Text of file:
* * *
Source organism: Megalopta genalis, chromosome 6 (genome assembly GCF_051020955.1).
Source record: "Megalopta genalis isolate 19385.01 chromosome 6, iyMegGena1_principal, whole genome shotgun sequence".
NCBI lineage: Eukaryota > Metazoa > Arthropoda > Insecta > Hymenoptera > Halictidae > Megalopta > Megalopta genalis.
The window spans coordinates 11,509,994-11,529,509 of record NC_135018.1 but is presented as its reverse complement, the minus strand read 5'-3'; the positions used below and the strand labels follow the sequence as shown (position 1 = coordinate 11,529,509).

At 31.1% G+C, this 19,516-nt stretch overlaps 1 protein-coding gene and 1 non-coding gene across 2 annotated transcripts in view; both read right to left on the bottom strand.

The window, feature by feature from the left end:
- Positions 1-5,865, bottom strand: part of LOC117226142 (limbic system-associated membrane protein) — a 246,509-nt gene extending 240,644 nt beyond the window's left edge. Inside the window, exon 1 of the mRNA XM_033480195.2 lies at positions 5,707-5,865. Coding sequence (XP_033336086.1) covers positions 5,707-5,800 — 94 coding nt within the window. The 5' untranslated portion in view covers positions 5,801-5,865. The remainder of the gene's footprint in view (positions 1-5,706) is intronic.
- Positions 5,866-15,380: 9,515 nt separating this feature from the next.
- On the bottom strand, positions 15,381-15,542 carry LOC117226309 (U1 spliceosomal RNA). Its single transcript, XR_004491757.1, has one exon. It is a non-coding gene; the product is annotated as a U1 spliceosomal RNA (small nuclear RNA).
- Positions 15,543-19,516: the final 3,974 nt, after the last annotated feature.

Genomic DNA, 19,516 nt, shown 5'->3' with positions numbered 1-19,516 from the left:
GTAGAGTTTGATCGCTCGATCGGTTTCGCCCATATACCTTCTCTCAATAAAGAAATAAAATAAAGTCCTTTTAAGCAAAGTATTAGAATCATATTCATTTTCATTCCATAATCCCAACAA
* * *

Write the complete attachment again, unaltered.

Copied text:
Source organism: Megalopta genalis, chromosome 6 (genome assembly GCF_051020955.1).
Source record: "Megalopta genalis isolate 19385.01 chromosome 6, iyMegGena1_principal, whole genome shotgun sequence".
NCBI lineage: Eukaryota > Metazoa > Arthropoda > Insecta > Hymenoptera > Halictidae > Megalopta > Megalopta genalis.
The window spans coordinates 11,509,994-11,529,509 of record NC_135018.1 but is presented as its reverse complement, the minus strand read 5'-3'; the positions used below and the strand labels follow the sequence as shown (position 1 = coordinate 11,529,509).

At 31.1% G+C, this 19,516-nt stretch overlaps 1 protein-coding gene and 1 non-coding gene across 2 annotated transcripts in view; both read right to left on the bottom strand.

The window, feature by feature from the left end:
- Positions 1-5,865, bottom strand: part of LOC117226142 (limbic system-associated membrane protein) — a 246,509-nt gene extending 240,644 nt beyond the window's left edge. Inside the window, exon 1 of the mRNA XM_033480195.2 lies at positions 5,707-5,865. Coding sequence (XP_033336086.1) covers positions 5,707-5,800 — 94 coding nt within the window. The 5' untranslated portion in view covers positions 5,801-5,865. The remainder of the gene's footprint in view (positions 1-5,706) is intronic.
- Positions 5,866-15,380: 9,515 nt separating this feature from the next.
- On the bottom strand, positions 15,381-15,542 carry LOC117226309 (U1 spliceosomal RNA). Its single transcript, XR_004491757.1, has one exon. It is a non-coding gene; the product is annotated as a U1 spliceosomal RNA (small nuclear RNA).
- Positions 15,543-19,516: the final 3,974 nt, after the last annotated feature.

Genomic DNA, 19,516 nt, shown 5'->3' with positions numbered 1-19,516 from the left:
GTAGAGTTTGATCGCTCGATCGGTTTCGCCCATATACCTTCTCTCAATAAAGAAATAAAATAAAGTCCTTTTAAGCAAAGTATTAGAATCATATTCATTTTCATTCCATAATCCCAACAA